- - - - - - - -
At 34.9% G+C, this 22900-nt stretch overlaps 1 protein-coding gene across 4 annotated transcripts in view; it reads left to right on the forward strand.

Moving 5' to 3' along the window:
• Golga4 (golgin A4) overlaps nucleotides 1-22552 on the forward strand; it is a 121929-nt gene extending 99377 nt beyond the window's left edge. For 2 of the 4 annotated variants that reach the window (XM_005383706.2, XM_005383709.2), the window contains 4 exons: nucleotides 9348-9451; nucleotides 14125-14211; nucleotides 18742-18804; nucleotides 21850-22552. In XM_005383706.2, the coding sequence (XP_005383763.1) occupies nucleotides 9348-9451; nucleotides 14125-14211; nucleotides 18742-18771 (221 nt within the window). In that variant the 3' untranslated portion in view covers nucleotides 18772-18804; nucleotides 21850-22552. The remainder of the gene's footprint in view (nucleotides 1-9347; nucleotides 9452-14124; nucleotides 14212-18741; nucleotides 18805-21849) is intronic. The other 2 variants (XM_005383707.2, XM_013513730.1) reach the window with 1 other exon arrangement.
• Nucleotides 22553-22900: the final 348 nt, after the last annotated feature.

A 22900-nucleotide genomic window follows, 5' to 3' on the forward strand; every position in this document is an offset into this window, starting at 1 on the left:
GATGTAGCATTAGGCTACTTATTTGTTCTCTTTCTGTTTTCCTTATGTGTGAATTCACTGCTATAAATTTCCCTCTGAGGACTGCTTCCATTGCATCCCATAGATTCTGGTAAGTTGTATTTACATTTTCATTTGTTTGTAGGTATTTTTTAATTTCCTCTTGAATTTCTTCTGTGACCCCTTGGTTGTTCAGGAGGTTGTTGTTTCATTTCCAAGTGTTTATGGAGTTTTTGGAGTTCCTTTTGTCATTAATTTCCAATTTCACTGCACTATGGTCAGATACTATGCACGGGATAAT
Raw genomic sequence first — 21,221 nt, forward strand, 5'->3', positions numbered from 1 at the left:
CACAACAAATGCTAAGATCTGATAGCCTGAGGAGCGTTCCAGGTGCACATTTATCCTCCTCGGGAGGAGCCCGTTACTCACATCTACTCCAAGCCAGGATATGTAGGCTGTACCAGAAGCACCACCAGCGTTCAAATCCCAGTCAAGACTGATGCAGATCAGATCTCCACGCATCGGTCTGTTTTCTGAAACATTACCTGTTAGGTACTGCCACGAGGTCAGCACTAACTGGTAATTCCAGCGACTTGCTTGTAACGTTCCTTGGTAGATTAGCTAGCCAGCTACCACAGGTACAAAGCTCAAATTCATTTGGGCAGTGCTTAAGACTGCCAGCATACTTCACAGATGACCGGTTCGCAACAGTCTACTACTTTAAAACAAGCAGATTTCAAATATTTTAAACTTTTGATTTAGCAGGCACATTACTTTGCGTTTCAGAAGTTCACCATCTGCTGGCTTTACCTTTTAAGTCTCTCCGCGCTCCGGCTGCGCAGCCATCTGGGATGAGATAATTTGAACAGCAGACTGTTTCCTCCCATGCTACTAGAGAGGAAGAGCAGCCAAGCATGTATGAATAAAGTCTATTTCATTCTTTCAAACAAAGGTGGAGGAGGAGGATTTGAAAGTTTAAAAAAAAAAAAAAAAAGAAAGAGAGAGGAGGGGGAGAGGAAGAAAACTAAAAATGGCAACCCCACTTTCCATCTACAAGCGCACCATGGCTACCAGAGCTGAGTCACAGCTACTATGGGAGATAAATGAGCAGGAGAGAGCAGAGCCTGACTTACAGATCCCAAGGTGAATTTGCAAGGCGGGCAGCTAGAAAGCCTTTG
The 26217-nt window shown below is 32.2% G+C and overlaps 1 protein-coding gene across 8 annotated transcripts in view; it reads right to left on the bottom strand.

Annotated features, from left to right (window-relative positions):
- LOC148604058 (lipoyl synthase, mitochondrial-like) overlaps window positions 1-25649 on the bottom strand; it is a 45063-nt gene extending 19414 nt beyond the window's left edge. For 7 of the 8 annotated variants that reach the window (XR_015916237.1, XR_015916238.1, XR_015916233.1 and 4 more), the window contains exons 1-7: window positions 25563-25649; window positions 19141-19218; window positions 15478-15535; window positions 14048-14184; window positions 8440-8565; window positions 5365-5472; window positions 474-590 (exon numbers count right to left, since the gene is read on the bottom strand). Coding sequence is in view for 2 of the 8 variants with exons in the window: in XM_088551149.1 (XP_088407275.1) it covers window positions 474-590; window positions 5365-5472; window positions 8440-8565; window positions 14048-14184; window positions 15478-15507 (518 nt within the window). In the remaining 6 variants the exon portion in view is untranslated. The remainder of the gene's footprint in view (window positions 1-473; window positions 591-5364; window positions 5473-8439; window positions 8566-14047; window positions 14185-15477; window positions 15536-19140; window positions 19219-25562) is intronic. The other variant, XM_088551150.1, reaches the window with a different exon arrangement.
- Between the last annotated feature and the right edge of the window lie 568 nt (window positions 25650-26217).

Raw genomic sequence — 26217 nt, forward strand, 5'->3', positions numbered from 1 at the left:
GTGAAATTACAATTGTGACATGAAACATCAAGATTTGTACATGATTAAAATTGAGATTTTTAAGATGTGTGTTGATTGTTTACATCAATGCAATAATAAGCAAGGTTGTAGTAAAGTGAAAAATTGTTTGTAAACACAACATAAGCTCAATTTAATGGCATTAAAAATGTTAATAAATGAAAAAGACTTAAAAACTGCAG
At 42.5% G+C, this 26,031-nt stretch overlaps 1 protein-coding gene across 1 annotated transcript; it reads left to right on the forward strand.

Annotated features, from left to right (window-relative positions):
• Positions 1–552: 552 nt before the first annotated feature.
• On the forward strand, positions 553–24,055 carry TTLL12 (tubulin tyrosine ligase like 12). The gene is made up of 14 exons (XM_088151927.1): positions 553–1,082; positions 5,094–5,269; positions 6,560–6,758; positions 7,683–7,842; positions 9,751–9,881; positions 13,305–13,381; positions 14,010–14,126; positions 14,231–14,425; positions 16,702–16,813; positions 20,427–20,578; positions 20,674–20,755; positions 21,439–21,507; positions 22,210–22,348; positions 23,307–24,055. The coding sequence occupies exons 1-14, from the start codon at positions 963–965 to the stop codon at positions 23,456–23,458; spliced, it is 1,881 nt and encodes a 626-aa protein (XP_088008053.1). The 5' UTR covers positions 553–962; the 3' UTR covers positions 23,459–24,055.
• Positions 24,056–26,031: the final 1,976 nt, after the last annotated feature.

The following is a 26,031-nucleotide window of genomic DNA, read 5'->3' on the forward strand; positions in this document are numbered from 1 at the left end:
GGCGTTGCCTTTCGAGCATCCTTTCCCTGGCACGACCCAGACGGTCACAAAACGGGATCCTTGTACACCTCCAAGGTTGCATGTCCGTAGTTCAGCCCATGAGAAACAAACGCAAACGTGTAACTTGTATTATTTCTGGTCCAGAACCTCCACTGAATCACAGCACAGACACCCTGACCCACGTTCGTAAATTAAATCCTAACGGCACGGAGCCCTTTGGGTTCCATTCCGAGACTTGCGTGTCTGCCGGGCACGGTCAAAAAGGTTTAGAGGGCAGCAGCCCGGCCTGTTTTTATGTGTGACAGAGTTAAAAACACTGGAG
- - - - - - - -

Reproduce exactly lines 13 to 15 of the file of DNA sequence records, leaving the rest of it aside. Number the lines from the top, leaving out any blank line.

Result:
Raw genomic sequence — 26217 nt, forward strand, 5'->3', positions numbered from 1 at the left:
GTGAAATTACAATTGTGACATGAAACATCAAGATTTGTACATGATTAAAATTGAGATTTTTAAGATGTGTGTTGATTGTTTACATCAATGCAATAATAAGCAAGGTTGTAGTAAAGTGAAAAATTGTTTGTAAACACAACATAAGCTCAATTTAATGGCATTAAAAATGTTAATAAATGAAAAAGACTTAAAAACTGCAG
At 42.5% G+C, this 26,031-nt stretch overlaps 1 protein-coding gene across 1 annotated transcript; it reads left to right on the forward strand.